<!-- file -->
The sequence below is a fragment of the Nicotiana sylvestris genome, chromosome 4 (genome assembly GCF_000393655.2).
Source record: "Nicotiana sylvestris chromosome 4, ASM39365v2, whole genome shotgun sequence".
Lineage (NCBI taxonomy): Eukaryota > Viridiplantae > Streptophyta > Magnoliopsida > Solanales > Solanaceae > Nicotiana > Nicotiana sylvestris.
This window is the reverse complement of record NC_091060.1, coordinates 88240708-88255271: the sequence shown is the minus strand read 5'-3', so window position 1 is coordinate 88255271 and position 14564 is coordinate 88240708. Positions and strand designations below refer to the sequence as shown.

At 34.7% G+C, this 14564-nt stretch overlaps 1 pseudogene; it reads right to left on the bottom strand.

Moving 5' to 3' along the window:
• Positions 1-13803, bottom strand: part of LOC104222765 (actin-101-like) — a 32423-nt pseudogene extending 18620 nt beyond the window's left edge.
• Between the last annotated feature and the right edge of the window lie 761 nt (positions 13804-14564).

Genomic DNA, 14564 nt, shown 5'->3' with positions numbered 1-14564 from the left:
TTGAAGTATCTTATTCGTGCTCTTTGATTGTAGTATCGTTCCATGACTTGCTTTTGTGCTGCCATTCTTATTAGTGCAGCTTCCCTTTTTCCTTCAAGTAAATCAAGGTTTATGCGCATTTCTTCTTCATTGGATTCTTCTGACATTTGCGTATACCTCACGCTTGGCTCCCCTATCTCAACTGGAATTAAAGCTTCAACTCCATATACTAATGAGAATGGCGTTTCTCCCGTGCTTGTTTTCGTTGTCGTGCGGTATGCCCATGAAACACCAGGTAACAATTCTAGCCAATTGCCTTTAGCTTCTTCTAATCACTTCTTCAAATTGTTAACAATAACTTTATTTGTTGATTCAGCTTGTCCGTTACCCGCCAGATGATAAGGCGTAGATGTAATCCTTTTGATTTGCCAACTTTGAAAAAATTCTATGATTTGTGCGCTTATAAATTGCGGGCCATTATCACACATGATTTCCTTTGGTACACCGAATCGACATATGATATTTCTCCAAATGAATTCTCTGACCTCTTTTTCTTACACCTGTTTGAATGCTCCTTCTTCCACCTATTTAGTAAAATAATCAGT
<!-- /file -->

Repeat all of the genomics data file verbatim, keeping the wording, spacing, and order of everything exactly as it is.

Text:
The sequence below is a fragment of the Nicotiana sylvestris genome, chromosome 4 (genome assembly GCF_000393655.2).
Source record: "Nicotiana sylvestris chromosome 4, ASM39365v2, whole genome shotgun sequence".
Lineage (NCBI taxonomy): Eukaryota > Viridiplantae > Streptophyta > Magnoliopsida > Solanales > Solanaceae > Nicotiana > Nicotiana sylvestris.
This window is the reverse complement of record NC_091060.1, coordinates 88240708-88255271: the sequence shown is the minus strand read 5'-3', so window position 1 is coordinate 88255271 and position 14564 is coordinate 88240708. Positions and strand designations below refer to the sequence as shown.

At 34.7% G+C, this 14564-nt stretch overlaps 1 pseudogene; it reads right to left on the bottom strand.

Moving 5' to 3' along the window:
• Positions 1-13803, bottom strand: part of LOC104222765 (actin-101-like) — a 32423-nt pseudogene extending 18620 nt beyond the window's left edge.
• Between the last annotated feature and the right edge of the window lie 761 nt (positions 13804-14564).

Genomic DNA, 14564 nt, shown 5'->3' with positions numbered 1-14564 from the left:
TTGAAGTATCTTATTCGTGCTCTTTGATTGTAGTATCGTTCCATGACTTGCTTTTGTGCTGCCATTCTTATTAGTGCAGCTTCCCTTTTTCCTTCAAGTAAATCAAGGTTTATGCGCATTTCTTCTTCATTGGATTCTTCTGACATTTGCGTATACCTCACGCTTGGCTCCCCTATCTCAACTGGAATTAAAGCTTCAACTCCATATACTAATGAGAATGGCGTTTCTCCCGTGCTTGTTTTCGTTGTCGTGCGGTATGCCCATGAAACACCAGGTAACAATTCTAGCCAATTGCCTTTAGCTTCTTCTAATCACTTCTTCAAATTGTTAACAATAACTTTATTTGTTGATTCAGCTTGTCCGTTACCCGCCAGATGATAAGGCGTAGATGTAATCCTTTTGATTTGCCAACTTTGAAAAAATTCTATGATTTGTGCGCTTATAAATTGCGGGCCATTATCACACATGATTTCCTTTGGTACACCGAATCGACATATGATATTTCTCCAAATGAATTCTCTGACCTCTTTTTCTTACACCTGTTTGAATGCTCCTTCTTCCACCTATTTAGTAAAATAATCAGT